The Aging Workforce and HR Supplier Opportunities

An article by Sara E. Savage of HRE titled HR Spending on the Increase discusses a new IDC report that predicts increased HR BPO spending as well as higher reliance by companies on HR consultants for advice on winning the war for talent.

The article states "how in 2005, U.S. companies spent $41.3 billion on HR services, an amount IDC projects will increase to $68.3 billion by 2010. HR BPO spending is especially on the rise, up 15 percent from 2004 to 2005. In 2005, U.S. companies spent $8.9 billion on HR BPO service in 2005, and are expected to spend 16 percent more by 2010 ($18.9 billion). Twenty-three percent more HR BPO contracts were signed in 2005 than the year before, a trend IDC forecasts will continue."

What I found most interesting was how "the majority of U.S. spending is on HR consulting, which reached $17.5 billion in 2005, a 12 percent increase over 2004. IDC reports the graying workforce as one of the drivers of the increase, as companies seek help from third parties to recruit and retain talent. IDC forecasts consulting-service spending will reach $28.6 billion in the United States by 2010, a growth rate of more than 10 percent."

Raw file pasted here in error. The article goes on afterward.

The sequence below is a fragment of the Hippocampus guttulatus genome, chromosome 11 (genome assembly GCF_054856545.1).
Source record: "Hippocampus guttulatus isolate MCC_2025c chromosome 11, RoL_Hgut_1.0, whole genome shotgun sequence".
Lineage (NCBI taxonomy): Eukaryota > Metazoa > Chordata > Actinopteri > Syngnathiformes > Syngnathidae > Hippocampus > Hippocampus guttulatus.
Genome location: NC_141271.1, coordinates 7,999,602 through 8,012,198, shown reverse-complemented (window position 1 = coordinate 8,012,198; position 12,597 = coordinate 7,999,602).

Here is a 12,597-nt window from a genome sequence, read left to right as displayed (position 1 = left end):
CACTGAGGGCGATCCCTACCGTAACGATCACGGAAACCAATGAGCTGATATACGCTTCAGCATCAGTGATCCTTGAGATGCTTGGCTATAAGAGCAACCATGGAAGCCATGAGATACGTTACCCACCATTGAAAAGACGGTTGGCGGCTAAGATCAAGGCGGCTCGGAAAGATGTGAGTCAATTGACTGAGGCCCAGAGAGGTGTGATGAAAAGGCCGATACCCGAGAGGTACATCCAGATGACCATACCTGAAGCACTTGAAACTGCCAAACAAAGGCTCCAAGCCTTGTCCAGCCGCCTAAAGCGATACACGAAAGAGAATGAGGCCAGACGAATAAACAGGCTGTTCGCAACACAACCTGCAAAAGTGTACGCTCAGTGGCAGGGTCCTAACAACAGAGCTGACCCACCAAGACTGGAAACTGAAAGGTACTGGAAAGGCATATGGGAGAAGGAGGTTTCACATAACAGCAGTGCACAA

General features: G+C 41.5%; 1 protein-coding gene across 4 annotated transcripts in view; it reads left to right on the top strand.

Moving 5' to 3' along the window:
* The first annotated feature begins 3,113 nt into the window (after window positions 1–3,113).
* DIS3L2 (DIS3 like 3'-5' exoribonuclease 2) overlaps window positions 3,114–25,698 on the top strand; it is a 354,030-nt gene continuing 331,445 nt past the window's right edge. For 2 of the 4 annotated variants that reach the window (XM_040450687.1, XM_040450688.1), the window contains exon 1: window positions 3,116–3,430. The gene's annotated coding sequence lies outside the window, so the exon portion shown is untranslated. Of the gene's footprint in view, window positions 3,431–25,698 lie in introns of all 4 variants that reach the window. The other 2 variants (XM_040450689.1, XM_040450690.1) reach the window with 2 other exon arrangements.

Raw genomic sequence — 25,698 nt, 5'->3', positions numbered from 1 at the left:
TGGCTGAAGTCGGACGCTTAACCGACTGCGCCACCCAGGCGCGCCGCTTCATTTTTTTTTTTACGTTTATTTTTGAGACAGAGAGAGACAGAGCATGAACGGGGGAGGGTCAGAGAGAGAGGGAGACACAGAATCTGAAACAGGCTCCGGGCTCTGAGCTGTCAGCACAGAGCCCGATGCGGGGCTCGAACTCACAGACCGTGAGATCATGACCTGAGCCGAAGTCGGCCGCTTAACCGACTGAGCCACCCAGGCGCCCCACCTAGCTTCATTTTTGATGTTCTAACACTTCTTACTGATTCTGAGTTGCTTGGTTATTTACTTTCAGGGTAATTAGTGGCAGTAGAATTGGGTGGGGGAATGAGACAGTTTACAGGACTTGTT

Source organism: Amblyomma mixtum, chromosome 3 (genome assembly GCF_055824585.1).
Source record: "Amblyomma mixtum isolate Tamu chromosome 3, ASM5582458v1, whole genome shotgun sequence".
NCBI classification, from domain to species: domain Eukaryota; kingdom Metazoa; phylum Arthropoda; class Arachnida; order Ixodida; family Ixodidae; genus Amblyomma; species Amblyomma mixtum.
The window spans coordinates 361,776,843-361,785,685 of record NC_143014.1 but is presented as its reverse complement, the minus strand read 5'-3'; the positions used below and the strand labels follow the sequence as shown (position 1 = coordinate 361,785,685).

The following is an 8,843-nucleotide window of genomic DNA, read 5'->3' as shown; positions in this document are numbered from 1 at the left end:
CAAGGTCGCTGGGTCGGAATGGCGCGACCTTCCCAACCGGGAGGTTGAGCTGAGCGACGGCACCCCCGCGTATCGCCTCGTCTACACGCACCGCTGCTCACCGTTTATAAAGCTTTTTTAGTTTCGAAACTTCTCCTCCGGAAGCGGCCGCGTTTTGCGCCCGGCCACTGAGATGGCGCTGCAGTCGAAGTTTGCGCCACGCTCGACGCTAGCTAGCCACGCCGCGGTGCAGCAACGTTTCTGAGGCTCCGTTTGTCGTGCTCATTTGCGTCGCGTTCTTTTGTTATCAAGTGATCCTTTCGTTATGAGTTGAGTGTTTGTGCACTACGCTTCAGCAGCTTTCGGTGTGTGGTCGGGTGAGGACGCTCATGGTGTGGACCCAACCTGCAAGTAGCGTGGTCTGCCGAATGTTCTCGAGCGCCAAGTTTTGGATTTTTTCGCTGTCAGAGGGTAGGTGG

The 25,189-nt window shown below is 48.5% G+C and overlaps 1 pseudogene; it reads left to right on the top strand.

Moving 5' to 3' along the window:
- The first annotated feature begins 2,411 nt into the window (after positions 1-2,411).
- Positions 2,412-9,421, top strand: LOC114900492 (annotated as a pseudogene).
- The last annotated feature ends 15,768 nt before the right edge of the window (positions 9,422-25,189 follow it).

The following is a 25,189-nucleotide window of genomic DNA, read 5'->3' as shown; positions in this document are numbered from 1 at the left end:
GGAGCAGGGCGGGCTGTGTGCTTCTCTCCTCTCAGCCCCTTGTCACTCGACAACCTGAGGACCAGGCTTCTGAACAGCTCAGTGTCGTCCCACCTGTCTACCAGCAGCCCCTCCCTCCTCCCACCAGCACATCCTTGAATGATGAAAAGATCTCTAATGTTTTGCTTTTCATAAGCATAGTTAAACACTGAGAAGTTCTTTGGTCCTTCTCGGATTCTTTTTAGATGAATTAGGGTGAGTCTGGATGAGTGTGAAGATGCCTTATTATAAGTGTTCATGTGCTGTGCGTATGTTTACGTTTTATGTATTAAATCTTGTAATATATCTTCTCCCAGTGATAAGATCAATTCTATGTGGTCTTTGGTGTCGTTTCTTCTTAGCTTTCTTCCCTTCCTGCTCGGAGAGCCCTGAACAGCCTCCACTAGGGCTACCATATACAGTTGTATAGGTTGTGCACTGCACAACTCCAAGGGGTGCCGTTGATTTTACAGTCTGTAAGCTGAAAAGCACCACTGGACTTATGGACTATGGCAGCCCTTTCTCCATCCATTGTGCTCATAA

Lisa Rowan, program manager of HR and talent-management services at IDC is quoted as saying "there are going to be some [worker] shortages, and employers need to assess individual risk and take appropriate steps. We are seeing an uptake in consulting services as companies look to third parties for help."

The aging of America (and Asia) presents tremendous opportunities across all HR supplier sectors, not just for consulting, recruiting and talent management companies. And although we are seeing a whole new group of interesting companies ready to address these changing demographics, such as (see John Sumser's ER News for a good overview of this company), we are surprised at how few existing HR suppliers are capitalizing on these opportunities.

One of the most obvious missing from the party is Employee Assistance Providers (EAPs) and Work/Life companies. These employee benefit firms represent a healthy and profitable multi-billion dollar sector of HR services. In fact, over 90% of Fortune 500 firms contract with an EAP and/or Work/Life company for a whole range of employee benefits that deal with everything from substance abuse to helping employees with their child care needs. Included in these EAP and Work/Life benefit programs are services to help employees not only care for their aging loved ones but also prepare for their own aging and retirement. Yet, few EAP and Work/Life companies have carved out these services and tailored/branded them to meet the current needs of HR departments with regard to talent acquisition and retention of older workers. On the flip side, few existing consulting, recruiting and talent management companies have reached out to EAP and Work/Life companies to pursue partnership and distribution opportunities.

Look for more partnerships amongst these sectors as HR suppliers that used to operate within their own silos begin to partner with companies outside of their silos - a trend that has really begun to accelerate within the last 5-10 years.